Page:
Alaskan arts activist Mavis Muller is drawn to Port Townsend not only because it is connected to the northwestern state via watersheds, but also because it reminds her of her hometown of …
Alaskan arts activist Mavis Muller is drawn to Port Townsend not only because it is connected to the northwestern state via watersheds, but also because it reminds her of her hometown of Homer.
“When I’m in a coffee shop, I see doppelgängers everywhere,” she said.
And it was at a Port Townsend coffee shop on Christmas Day – when Muller was here on tour last year with her Burning Basket Project – that the seed was planted for another community-building art project, which Muller has planned for this Sunday.
Muller said she was sitting next to Port Townsend resident Sue Hoover at Better Living Through Coffee on Dec. 25 and shared some pictures of her community art projects, including “human mosaics” she has coordinated in Alaska.
The concept resonated with Hoover, who became involved with the project and helped organize it.
“When I saw pictures of some of her community art projects, I became excited at the thought of doing one here,” Hoover said.
After three months of slowly planning with other volunteers and scoping out possible locations, Muller got a permit from Fort Worden to orchestrate her second art project in Port Townsend.
Muller invites the community to arrive at 1 p.m., March 19 to participate in the piece. Commercial photographer David Conklin is scheduled to take a photo from a bucket lift at 2 p.m., to be widely shared to inspire and energize others, Muller said.
HAMMER & SCALES
Muller, who calls herself an “artivist,” cites a quote by Bertolt Brecht as something that galvanized her in her early days as an activist: “Art is not a mirror held up to reality, it’s a hammer with which to shape it.”
“I always love that quote,” she said, “I am so grateful [it] came to me early in my life.”
That notion of using art as a hammer to shape reality rather than reflect it is what Muller sees her community art achieving.
Muller’s last project here, part of her “Weaving Watersheds” tour, involved building and burning a 6-foot-tall basket.
The Port Townsend project was her 36th ephemeral piece.
“I consider [the human mosaic] to be a continuation of my ‘Weaving Watersheds’ tour,” said Muller. “It is a celebration of connecting community.”
So far, Muller has orchestrated eight mosaics in Alaska, which have been centered on the theme of advocacy for salmon and clean water.
For each project, a design is laid out on the ground using fabric, around which people are invited to gather.
The image Muller has designed for the Port Townsend gathering is a raised fist – “which historically has been a symbol that represents unity and solidarity” – holding the balanced scales of justice.
“This symbol of the raised fist holding the balanced scales of justice is, I think, something that everyone can get behind during these times where we feel divided as a people, or that we feel the scales have been tipped somehow,” Muller said.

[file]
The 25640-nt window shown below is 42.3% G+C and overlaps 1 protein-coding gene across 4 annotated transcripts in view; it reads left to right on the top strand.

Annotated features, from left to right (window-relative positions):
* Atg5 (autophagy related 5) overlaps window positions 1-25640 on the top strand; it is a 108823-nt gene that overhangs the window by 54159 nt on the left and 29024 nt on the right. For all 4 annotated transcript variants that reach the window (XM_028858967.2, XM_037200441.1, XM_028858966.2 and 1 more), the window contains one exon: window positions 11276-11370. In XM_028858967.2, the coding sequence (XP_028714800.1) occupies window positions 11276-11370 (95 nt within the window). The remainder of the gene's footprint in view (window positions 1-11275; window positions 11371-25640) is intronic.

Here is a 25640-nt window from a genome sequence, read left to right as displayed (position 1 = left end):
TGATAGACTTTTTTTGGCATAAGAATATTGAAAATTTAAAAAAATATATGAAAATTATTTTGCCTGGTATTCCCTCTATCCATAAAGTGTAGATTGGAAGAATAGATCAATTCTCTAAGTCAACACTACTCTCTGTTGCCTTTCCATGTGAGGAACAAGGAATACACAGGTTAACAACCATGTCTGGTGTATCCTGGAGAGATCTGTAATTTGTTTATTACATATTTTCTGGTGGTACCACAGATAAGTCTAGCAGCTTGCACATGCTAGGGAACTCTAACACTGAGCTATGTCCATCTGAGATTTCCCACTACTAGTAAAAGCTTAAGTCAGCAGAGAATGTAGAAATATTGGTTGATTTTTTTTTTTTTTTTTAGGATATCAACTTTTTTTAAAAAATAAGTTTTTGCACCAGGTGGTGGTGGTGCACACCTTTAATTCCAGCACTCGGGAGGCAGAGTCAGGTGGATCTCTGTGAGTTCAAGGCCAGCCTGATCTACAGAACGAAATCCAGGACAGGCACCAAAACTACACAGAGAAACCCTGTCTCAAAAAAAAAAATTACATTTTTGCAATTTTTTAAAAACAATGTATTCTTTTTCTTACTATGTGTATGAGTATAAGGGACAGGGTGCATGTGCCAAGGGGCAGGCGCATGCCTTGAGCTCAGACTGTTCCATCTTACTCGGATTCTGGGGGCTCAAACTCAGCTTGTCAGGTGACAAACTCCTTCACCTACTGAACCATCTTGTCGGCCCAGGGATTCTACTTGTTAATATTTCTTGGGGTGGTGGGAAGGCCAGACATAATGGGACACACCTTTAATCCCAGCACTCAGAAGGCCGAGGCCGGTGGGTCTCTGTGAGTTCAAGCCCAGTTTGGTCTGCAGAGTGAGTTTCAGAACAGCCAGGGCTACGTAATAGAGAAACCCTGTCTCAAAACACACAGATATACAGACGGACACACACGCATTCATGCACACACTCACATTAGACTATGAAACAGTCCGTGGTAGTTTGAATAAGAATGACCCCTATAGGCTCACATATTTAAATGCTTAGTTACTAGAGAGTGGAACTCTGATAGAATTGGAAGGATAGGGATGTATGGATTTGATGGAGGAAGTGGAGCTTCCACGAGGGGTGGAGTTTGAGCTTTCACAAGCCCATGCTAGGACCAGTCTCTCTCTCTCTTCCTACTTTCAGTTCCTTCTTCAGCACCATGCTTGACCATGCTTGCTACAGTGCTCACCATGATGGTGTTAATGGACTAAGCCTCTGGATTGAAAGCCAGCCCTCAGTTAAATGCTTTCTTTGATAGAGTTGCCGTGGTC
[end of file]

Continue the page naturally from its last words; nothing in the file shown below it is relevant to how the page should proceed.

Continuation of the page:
“What we’re hoping is to bring people who have been uncertain about what they could do,” Hoover said.
Muller stresses that the event is for the entire community, regardless of political orientation and religious affiliation.
“It’s this reminder that what we can all move toward is the notion of balance,” Muller said.
The 25-foot cloth image will be created out of donated cloth, said Muller, who is asking the community to be involved with its creation by contributing to it.
“I’m inviting people to bring an article of brightly colored clothing and then they can add that to the design.” (After the event ends, individuals may leave their clothing item to be donated, if they wish, Muller said.)
The art will also include a banner that reads “United,” which Muller plans to take back to Alaska for another community art project in April. Other words and phrases – such as gender quality, right to dissent, religious freedom, indigenous rights, climate justice – will be written on signs and added to the design.
“There are so many values we are all working for,” said Hoover, who added that the community is invited to write down and contribute what they want to see actualized in the world.
Finally, to create the human mosaic, Muller leads everyone around and has them gather and stand in a group while onlooking volunteers drum on 5-gallon water jugs.
“I think people feel best about themselves when they are being a part of something bigger, ” Muller said. “This is a way to get grounded in our creativity; to imagine beyond what we already know.”
Like the concept of the burning basket, Muller said, it’s also significant that this type of art is impermanent: It’s about the process of creating and actualizing, and then erasing and leaving no trace.
“It’s impermanent art that leaves a lasting impression and sustains itself in the image that we get and the memories that we make,” she said.
“The tangible takeaway from this is to become aware of the local and national nonprofit organizations that are focused on building a world that is habitable and humane.”